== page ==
The Plain Englishman of the Working Classes, some years ago, had but an imperfect knowledge of the foundations of his respectability. But he felt, if he could not describe them. His fire-side endeared to him by the ties of husband and father, and perhaps consecrated by the remembrance of parents gone down to the grave, reminded him of the happiness peculiar to his course of peaceful labour. The security which rendered him master of his own possessions, however small, told him the value of the Government under which he lived. A kind look, or a benevolent visit from his wealthier neighbour, cheered him in his humble station. He viewed the difference of ranks without envy, convinced that as subjects of the same laws, sharers in the same infirmities, and heirs of the same Salvation, the rich and the poor of England were all equal. The church-yard where the ashes of his fathers reposed was, in his mind, the ever-present emblem of the close of all earthly toils and pleasures.—The white steeple which rose above the trees of his village pointed upwards to the heavenly object of his devotions.—The messenger of God from whose lips he received the lessons of his Faith, was the constant object of his reverence and his love. It may be feared that the changes of Society have in some degree impaired these sentiments ;-but no changes are capable of destroying them in hearts still Christian and still English ;-in a few perchance they may slumber, but they will soon revive in all their morning freshness.
It has been thought by some that the progress of knowledge has deadened those natural feelings which once animated the Plain Englishman. It is not knowledge which has effected this evil, but
the abuse of knowledge. In the present times thousands of children are receiving education ; and this gift is circulated among them by some of the highest, and wisest, and best of men. There are also
thousands of young people who have already received this benefit. . But the mere ability to read and write was never considered by these
charitable persons as the principal object of their care. It was Religious Education which they intended to bestow ; it was the knowledge of Christ and the love of His Gospel which they wished to spread. The good seed' has been sown, but the enemy has sowed tares among the wheat. Wicked men, by abusing the means of knowledge, have in many cases ruined the character of the Plain Englishman. They have taught the ignorant (for those who pervert the power of being able to read to bad purposes are amongst the most ignorant) to be disobedient to the Laws of the State, and to hold in contempt the promises and threatenings of God. But even this change of a blessing into a curse will not turn the benevolent aside from their good work. They will go on bestowing Edụcation with the same activity; they will redouble their zeal to give it a right direction.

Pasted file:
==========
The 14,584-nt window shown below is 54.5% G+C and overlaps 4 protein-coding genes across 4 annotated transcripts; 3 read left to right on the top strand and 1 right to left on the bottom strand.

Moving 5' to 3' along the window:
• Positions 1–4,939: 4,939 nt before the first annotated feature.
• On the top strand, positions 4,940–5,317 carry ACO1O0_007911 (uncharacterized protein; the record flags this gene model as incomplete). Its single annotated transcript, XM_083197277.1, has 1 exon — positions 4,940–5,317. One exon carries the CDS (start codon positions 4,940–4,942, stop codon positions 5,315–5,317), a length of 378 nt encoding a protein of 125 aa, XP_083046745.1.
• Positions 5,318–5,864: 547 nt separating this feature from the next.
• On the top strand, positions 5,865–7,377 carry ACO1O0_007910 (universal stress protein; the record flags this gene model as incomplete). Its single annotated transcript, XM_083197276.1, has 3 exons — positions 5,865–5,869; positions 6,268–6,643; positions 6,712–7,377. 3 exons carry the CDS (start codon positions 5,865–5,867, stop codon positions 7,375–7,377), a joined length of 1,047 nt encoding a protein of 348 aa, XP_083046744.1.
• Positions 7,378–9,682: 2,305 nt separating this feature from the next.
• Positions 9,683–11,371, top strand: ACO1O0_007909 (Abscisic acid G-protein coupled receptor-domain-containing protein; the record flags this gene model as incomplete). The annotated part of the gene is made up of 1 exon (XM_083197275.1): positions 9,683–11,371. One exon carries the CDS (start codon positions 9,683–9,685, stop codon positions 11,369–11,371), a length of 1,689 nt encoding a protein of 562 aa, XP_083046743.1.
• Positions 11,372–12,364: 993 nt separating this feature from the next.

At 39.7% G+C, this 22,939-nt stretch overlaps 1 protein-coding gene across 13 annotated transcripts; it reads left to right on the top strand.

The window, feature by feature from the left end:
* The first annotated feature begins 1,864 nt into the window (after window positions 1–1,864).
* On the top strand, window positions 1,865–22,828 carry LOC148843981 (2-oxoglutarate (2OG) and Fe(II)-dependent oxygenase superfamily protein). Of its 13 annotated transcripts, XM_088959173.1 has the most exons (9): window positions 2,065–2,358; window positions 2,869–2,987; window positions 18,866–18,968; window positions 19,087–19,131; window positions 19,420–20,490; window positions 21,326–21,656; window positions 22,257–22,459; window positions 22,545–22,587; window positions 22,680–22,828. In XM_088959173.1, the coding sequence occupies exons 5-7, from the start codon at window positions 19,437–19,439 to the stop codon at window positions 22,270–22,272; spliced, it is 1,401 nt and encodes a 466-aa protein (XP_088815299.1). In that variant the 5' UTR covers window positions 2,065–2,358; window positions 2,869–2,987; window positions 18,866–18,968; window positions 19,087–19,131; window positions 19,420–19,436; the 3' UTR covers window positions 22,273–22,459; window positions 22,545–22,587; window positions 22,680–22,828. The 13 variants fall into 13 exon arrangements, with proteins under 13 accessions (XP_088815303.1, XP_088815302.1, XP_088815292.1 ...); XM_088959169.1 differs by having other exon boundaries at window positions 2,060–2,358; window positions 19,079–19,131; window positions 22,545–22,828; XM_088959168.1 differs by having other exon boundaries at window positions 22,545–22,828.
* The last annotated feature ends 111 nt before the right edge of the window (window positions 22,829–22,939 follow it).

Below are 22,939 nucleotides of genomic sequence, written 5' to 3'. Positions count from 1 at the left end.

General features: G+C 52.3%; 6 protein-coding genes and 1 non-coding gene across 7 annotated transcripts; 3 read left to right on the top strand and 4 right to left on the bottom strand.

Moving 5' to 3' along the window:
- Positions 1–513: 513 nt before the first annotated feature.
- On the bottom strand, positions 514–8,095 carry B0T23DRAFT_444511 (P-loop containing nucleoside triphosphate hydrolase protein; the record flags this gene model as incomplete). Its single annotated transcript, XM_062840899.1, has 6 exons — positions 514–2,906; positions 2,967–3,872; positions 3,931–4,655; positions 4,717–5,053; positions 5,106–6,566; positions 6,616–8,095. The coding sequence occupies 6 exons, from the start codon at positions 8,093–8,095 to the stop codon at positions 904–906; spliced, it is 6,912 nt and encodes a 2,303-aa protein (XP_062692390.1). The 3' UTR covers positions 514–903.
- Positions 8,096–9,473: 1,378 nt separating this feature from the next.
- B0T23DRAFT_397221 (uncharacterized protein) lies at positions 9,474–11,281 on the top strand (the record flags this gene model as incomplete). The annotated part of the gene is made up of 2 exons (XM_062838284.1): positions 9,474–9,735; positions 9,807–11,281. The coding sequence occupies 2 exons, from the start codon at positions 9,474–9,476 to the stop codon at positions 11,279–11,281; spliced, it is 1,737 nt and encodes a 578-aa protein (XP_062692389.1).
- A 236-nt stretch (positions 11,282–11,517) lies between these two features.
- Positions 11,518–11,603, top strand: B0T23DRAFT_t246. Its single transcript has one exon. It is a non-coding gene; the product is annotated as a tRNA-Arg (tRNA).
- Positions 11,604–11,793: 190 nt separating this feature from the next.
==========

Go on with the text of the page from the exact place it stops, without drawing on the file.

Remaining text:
We have already said that the great object of National Education is to enable all people to read the Holy Scriptures. Our venerable King, with that fervent piety and love for his people, which has ever since distinguished him, expressed a wish at the commencement of
his reign that every child in his dominions should be able to read the Bible. By the blessing of God that day is come. Let none abuse the high privilege they have thus obtained. Thousands, but for this great act of benevolence, might have gone through life without being able to read the Sacred Volume. Let none neglect to profit by this advantage. All the longings of a pure heart are satisfied-all the . duties of a righteous life imparted all the errors of a frail creature corrected--and all the hopes of immortality confirmed, in the Book of Divine Revelation. This knowledge alone is perfect Wisdom. But the Bible does not form the only reading even of the most
There are sto:es of useful, innocent, and necessary knowledge, in the printed thoughts of the wise and learned of every age. In our own language especially, are preserved some of the noblest exercises of human intellect. An Englishman's Library is full of the writings of Divines, who strengthen his faith and confirm his practice, by the soundest argument and the most eloquent persuasion; of Historians, who record the great actions of his ancestors, inspire him with a high sense of his country's glory, and teach him, by example, the true value of whatsoever things are lovely and of good report ;' of Statesmen, who explain the foundations of our freedom, and the real interests of kingdoms; of Philosophers, who elevate the mind to a contemplation of the wonders of Nature, and add to the clearer light of Revelation, their evidence of the Majesty and Goodness of the Creator ; of Poets, who call up the most pure and gentle feelings of the heart, and kindle our love and reverence for all that is beautiful and virtuous. A studious man knows that knowledge such as this strengthens instead of weakening his piety; and the nearer he approaches the limits of human wisdom, the more is he grateful to the Divine Author of that Revelation, which is the dayspring from on high,' to light our imperfect and erring reason.
But the Books in which real knowledge is stored up are generally beyond a Labouring Man's reach. We propose to unlock these stores. While the evil agents of impiety and disloyalty have done great mischief by preparing cheap poison, shall we neglect to satisfy the desire for information by offering cheap nutriment? We intend to do this in the same spirit with which Education has been bestowed upon all classes—the spirit of friendly equality. We shall take from our shelves the books in which the highest and the wisest have delighted; and we shall chuse from them the most instructive and amusing Extracts. We think highly of the understandings of our countrymen. We shall address them therefore not as children, but as men and women. If we combat Infidelity, we shall look for our arguments in those' volumes which have made the deepest impression on the wise and learned. If we would disprove the falsehoods which designing persons have propagated against our Government, we shall republish those reasons for a reverence of its Forms and Institutions, which have convinced the ablest minds, and shewni them its practical excellence. If we would awaken all the noble feelings which belong to the real patriot, we shall go back into the chronicles of old for å